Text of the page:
booster inoperative and permitting movement of the truck and, in the other instance of closing the vacuum booster lines, to render the vacuum booster operativefto prevent movement of the truck. These means are so arranged for coaction with the braking system of the truck that during a fuel loading or a fuel unloading operation with loading and unloading hoses connected for either of the aforesaid operations, the brakes are'set at full capacity and the truck cannot be moved until the hoses are completely disconnected and restored to their carrying positions on the truck for normal truck movement. To this end, and as illustrated in the annexed drawings, I provide a pair of valves 32 and 33 and connect such valves into the vacuum booster 15 by means of a series of conduits 34, 34' and 36; the lines 34 and 36 establishing communication between the valves 32 and 33, respectively, and the pipe connection 21 of the vacuum booster and the conduit 34' establishing communication between the two valves. Each of the valves 32 and 33 comprises a two-way valve including a valve body having three ports of which one is open to the atmosphere. Each valve includes an actuatable valve element for selectively establishing communication, in the one instance of an opened vacuum booster, between the pipe connection 21 and the atmosphere through the valves, and in the other instance of a closed vacuum booster, between the pipe connection and through the valves back to the pipe connection 21 as a closed circuit. In the latter instance, the truck brakes are set for full capacity application, while in the former instance, the truck brakes are released and the truck can be moved after releasing the emergency brake.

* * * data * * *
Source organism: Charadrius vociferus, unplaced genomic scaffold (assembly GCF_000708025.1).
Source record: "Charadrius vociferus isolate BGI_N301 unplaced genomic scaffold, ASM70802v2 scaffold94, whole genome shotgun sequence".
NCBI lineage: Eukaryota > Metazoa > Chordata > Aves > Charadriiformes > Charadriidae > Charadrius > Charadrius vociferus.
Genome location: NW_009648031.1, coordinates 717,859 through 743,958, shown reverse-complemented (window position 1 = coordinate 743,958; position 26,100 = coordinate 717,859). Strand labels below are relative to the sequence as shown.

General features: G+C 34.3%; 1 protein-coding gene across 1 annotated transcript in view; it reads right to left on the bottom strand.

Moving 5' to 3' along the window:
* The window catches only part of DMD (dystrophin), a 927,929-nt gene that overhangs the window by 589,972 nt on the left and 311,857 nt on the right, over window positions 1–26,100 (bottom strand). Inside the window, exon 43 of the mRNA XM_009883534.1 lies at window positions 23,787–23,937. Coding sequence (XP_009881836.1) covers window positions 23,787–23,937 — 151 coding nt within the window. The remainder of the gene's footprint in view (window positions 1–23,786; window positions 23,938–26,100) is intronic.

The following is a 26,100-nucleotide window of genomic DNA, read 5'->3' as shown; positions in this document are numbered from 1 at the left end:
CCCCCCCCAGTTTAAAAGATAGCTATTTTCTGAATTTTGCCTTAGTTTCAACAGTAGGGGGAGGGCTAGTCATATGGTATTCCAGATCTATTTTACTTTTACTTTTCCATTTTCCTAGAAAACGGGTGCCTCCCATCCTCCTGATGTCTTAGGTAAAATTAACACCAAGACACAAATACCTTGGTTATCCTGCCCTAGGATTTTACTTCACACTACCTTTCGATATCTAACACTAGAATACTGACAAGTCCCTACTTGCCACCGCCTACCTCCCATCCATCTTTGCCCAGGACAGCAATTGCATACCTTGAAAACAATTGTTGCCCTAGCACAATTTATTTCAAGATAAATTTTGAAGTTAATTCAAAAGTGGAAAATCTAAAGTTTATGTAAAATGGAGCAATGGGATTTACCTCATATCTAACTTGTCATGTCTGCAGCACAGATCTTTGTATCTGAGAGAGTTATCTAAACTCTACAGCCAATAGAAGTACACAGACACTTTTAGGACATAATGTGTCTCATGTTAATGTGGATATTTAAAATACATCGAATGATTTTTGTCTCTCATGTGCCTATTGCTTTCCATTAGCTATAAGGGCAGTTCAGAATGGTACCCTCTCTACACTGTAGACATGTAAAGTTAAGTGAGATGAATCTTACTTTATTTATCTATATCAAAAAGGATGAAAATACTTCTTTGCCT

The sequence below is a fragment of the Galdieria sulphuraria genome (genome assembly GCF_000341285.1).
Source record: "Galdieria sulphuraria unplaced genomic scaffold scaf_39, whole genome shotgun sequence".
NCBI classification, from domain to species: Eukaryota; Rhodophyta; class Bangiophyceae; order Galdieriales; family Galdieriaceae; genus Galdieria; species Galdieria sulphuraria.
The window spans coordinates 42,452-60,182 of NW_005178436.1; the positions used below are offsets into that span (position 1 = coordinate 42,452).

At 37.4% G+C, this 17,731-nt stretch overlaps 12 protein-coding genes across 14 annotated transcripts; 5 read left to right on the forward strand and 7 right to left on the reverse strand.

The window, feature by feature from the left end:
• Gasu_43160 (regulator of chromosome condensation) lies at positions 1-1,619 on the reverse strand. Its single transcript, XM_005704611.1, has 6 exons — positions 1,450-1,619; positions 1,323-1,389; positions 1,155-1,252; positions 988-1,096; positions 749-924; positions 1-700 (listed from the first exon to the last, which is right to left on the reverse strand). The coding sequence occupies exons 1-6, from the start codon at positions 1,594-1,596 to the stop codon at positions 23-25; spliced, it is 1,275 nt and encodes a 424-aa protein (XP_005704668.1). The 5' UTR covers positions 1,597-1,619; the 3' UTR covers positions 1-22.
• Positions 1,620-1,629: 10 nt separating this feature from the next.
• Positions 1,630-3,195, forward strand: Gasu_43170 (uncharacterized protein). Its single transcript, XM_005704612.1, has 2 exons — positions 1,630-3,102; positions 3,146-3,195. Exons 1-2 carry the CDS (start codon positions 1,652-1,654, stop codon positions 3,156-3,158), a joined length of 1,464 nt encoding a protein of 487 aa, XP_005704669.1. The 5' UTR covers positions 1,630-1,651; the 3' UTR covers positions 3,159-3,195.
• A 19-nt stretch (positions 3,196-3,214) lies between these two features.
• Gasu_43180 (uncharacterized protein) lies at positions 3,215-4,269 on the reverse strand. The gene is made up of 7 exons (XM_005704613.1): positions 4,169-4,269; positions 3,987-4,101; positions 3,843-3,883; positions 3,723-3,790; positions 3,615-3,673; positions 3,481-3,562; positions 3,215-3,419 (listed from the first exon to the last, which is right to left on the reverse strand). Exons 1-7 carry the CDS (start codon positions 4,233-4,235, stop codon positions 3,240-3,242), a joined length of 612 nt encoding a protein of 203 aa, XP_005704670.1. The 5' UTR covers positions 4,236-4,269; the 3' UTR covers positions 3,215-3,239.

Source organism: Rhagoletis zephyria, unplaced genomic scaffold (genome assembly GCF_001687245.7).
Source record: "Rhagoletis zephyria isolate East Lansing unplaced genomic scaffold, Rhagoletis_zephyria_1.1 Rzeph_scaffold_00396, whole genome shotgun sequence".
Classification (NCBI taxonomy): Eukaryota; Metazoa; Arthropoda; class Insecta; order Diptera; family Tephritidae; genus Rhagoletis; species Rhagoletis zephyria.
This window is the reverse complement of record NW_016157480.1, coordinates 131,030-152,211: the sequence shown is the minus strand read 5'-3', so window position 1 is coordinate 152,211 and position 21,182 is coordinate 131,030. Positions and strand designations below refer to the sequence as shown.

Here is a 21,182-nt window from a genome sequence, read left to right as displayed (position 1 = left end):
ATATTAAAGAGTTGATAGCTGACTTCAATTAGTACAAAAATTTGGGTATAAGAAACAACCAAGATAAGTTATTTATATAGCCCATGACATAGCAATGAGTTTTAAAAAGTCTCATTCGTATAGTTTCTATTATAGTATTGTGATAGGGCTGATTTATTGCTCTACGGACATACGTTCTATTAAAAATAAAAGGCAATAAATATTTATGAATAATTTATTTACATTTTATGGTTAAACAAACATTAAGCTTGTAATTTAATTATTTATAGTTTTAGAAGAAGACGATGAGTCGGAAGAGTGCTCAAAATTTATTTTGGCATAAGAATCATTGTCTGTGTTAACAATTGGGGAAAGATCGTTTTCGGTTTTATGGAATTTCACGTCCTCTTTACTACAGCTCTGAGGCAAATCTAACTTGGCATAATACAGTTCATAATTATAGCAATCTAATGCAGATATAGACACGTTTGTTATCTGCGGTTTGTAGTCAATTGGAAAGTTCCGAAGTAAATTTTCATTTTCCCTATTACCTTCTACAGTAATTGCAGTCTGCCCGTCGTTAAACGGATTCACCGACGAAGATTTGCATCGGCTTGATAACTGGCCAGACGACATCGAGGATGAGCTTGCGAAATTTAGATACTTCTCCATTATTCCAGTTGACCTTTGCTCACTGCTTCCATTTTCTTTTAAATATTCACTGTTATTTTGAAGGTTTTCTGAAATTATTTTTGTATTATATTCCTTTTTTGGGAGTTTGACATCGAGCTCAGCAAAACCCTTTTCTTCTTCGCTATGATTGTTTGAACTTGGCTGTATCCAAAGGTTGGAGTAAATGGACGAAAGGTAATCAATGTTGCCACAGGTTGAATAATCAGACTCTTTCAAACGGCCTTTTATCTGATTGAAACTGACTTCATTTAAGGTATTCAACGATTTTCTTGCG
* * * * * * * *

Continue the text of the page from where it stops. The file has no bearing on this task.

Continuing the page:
With particular reference to Figs. 1 to 5, inclusive, of the annexed drawings which depict a portion of a fuel truck at a fuel delivery location or fuel tank outlet, it will be observed that the valve 32 is mounted on a delivery platform 41 of the truck just below a reel 42 which is journaled in bearings carried by spaced standards 43 and 44 and about which a delivery hose 46 is trained; the delivery hose including a standard valvecontrolled nozzle 47, as shown in Figs. 1 and 3. Both of the two-way valves 32 and 33 are conventional and are not claimed herein as my invention, per se. The valve 32 comprises a, valve body 48 formed with two ports 51 and 52 in one face thereof; such ports being defined by threaded bosses 53 and 54, respectively, which are formed integral with the body 48. Port 51 communicates with the atmosphere through a conduit 51' which is detachably connected to threaded boss 53, while port 52 of the valve body communicates with pipe connection 21 of the vacuum booster 15 through conduit 34 which is detachably connected to the threaded boss 54. Valve body 48 includes a third port 55 in another face thereof which is defined by threaded boss 56 formed integrally with body 48, and conduit 34' is detachably connected with the valve at boss 56 to establish communication between valve 32 and valve 33 as a part of a closed fluid circuit.